13 October 2023

Jeremy Hunt: Key moments and challenges in year as Chancellor

13 October 2023

Chancellor Jeremy Hunt has overseen a dramatic 12 months which has seen households hit by rampant inflation and rising borrowing costs.

In October last year, the long-time frontbencher was thrust into the key position after his predecessor Kwasi Kwarteng resigned from the post.

Since then, Mr Hunt has faced pressure and scrutiny from virtually every angle.

He has faced challenges ranging from volatility in the mortgage market to accusations of supermarkets profiteering, as food became sharply more expensive.

Here the PA news agency looks at the defining moments and hot topics for the Chancellor over the past year:

– Arrival after Kwasi Kwarteng

The most dramatic period of Mr Hunt’s first year as Chancellor was potentially the moment he was thrust into the role.

Mr Kwarteng resigned after less than six weeks amid the fall-out of his “mini-budget” with then prime minister Liz Truss.

Mr Kwarteng scrapped part of the financial plan himself, which included significant tax cuts and spending pledges, after the pound plunged to a record low against the dollar and mortgage rates spiked.

However, it was not enough to save his job.

Mr Hunt took the job on October 14 and made even more U-turns on the disastrous mini-budget days later, in order to win back favour with the financial markets.

On October 17 Mr Hunt made an emergency statement in which he ripped up tax-cutting plans to shed billions off the UK Government’s debt book.

This included scrapping a planned 1p cut to the basic rate of income tax, 1.25 percentage point cut in dividend tax, and axing a new VAT-free shopping scheme for overseas tourists.

Shares in London listed firms jolted higher as investors and traders welcomed the proposals.

Days later, Liz Truss confirmed she would resign as prime minister after just 44 days in office.

– First budget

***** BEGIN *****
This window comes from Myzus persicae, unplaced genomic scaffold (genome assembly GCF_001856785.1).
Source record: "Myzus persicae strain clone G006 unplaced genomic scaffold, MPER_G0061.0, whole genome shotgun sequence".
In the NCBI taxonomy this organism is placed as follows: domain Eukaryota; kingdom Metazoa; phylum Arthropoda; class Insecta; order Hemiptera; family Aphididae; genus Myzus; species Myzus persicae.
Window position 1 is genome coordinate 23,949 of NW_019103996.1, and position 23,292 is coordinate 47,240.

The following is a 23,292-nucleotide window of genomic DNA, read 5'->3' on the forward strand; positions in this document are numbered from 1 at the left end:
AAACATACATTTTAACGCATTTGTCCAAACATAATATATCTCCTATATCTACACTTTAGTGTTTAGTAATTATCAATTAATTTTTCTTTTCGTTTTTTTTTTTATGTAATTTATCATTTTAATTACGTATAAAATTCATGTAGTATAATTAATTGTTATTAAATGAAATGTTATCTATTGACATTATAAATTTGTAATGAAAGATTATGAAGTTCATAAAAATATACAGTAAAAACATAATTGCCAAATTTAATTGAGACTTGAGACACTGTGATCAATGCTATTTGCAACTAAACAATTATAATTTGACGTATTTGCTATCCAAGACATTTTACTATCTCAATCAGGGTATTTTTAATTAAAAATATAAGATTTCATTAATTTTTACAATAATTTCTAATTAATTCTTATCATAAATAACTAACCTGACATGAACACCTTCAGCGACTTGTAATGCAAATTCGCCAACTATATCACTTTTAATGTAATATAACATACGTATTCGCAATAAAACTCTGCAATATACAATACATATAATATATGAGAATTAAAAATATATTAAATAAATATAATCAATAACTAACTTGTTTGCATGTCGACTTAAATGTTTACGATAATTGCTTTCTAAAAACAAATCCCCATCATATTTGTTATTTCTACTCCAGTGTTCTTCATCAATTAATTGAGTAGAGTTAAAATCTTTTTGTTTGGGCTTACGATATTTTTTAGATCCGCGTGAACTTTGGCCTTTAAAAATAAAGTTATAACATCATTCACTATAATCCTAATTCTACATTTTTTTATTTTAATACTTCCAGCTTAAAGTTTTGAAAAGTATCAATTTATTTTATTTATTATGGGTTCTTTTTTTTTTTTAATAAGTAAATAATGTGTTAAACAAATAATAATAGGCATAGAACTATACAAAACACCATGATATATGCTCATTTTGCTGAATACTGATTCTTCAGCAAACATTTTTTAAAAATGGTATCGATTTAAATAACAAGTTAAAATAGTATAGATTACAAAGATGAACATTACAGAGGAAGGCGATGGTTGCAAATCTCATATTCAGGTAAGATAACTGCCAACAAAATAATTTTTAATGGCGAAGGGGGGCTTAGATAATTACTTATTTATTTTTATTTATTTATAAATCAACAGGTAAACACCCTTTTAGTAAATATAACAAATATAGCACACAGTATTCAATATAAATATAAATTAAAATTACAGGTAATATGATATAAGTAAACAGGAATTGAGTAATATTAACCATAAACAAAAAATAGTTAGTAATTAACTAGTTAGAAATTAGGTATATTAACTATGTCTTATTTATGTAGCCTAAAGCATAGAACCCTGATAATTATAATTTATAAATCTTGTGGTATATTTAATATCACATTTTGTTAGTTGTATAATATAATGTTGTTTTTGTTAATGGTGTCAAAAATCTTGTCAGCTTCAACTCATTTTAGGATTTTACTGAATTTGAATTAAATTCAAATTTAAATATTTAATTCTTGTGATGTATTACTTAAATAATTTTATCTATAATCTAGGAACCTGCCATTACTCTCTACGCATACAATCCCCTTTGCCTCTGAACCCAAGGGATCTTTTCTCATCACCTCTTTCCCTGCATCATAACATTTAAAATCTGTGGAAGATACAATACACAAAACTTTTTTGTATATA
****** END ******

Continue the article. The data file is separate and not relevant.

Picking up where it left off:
The Government had been due to deliver a budget on Halloween last year, but the swift appointment of Rishi Sunak as Prime Minister saw this pushed back into November.

A month after his emergency statement, Mr Hunt set out a package of about £30 billion of spending cuts and £24 billion in tax rises over the next five years, in stark contrast to the plans under his predecessor.

The autumn statement was designed to lead to a “shallower downturn” in the UK’s finances.

Measures included reducing the threshold at which the 45p top rate of income tax is paid, from £150,000 to £125,140.

He also announced the windfall tax on oil and gas giants would increase from 25% to 35% and proposed a 45% levy on electricity generators to help raise an estimated £14 billion.

A core part of the budget also saw energy support for households increase, although it was for a much shorter period than previously indicated.

– Energy crisis

The decision to help households through last winter had already been taken when Mr Hunt came into office. But, trying to reassure markets, one of the first things in his in-tray was to reduce the generosity of the support.

Just two days after Liz Truss became prime minister the Government said it would pay the difference, so that households would pay no more than 34p per unit of electricity and 10.3p for gas.

That meant that the average household would pay about £2,500 per year for two years from October 1, 2022.

When Mr Hunt took charge he kept that same support in place for the winter, but would limit it to just six months. He promised to review the situation ahead of the support ending in April.